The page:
Use several different methods to set a price that maximizes the value in your business.
Before you can put your business on the market, you need to figure out how much it’s worth. Price your business too high and you’ll scare off potential buyers. Price it too low and you’ll leave money on the table. But if you hope for precision, you’ll be disappointed. No pricing formula, expert estimate, or clairvoyant can provide a sales figure that’s exactly “right.” You won’t know how much it is really worth until the day a buyer writes you a check.
Even though setting the ideal price is next to impossible, you can arrive at a reasonable asking price, or a price range. Some approaches to pricing a business are:
• Income valuation approach. This analyzes the business’s revenue, assuming that the buyer is looking at a business as just one more type of investment competing with stocks, bonds, real estate, and so on. The question then becomes “What kind of return can the buyer expect?”
• Asset-based approach. This totals up the value of all of the assets, starting with tangible ones such a furniture and including intangible ones, such as trademarks or copyrights. This approach usually uses your assets’ resale value, not how much it would cost to replace them.
• Industry formulas and rules of thumb. There are formulas that may be used in your industry, such as three times your earnings averaged over a three-year period, or two times the book value of your company. These guides can give you a rough idea of the current market, but not much more.
• Comparables. The ideal approach is usually to see what other enterprises similar to yours have sold for — but it works only if such sales have occurred recently. Because small businesses tend to be unique, you’re unlikely to find a recently sold business whose location, sales volume, number of employees, and other factors are the same as yours.
Professional resources you can use in pricing your business include accountants, brokers, appraisers, and educational seminars. Accountants will help you organize and evaluate your financial data. Brokers, besides knowing about potential buyers, may also be able to track down elusive information about sales of comparable businesses. Appraisers can help you set a price for the business or just value your business’s assets.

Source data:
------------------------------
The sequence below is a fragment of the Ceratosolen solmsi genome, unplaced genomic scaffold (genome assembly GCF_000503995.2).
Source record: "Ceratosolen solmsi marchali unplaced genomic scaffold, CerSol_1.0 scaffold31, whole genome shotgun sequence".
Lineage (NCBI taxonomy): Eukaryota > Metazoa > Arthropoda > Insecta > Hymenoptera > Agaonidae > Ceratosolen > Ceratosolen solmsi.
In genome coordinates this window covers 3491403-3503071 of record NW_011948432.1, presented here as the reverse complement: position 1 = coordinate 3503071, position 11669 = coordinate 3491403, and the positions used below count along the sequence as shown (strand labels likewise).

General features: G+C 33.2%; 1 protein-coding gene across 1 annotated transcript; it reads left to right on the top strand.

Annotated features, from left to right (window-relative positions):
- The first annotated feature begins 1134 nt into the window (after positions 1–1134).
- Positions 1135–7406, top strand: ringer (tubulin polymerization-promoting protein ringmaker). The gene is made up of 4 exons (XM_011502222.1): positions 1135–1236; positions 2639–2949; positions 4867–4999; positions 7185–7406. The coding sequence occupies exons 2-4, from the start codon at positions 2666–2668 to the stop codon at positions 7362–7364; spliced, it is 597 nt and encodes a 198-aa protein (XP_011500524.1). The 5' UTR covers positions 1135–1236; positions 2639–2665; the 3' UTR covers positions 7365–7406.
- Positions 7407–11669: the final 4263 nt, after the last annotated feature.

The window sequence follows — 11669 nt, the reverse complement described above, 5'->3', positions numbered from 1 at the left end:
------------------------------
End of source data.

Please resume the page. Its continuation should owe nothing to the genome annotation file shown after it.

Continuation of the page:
Naming Your Price
Depending on your business, the low end of your price range will probably be little more than the liquidation value of the assets. The high end is likely to be based on income projections and on what an enthusiastic buyer might pay for the right to receive (and hopefully increase) those earnings in the future. If you have a healthy business — especially one with a well-established customer base and positive reputation — you’ll probably pick an initial asking price towards the top of your range and then, if necessary, be prepared to back off a bit in negotiating.
Several factors that don’t involve the business’s income, assets, or comparables also go into pricing a business. These include:
• terms of payment
• type of buyer
• market demand, and
• your personal needs.
You’ll need to take into account the general economic climate as well as trends in your industry — positive or negative. And, of course, if you have to sell quickly, you may need to settle for less.
Need More Help?
The Complete Guide to Selling a Business, by attorney Fred S. Steingold. guides you through the entire selling process, from setting and negotiating a price, to preparing a sales agreement and going to the closing.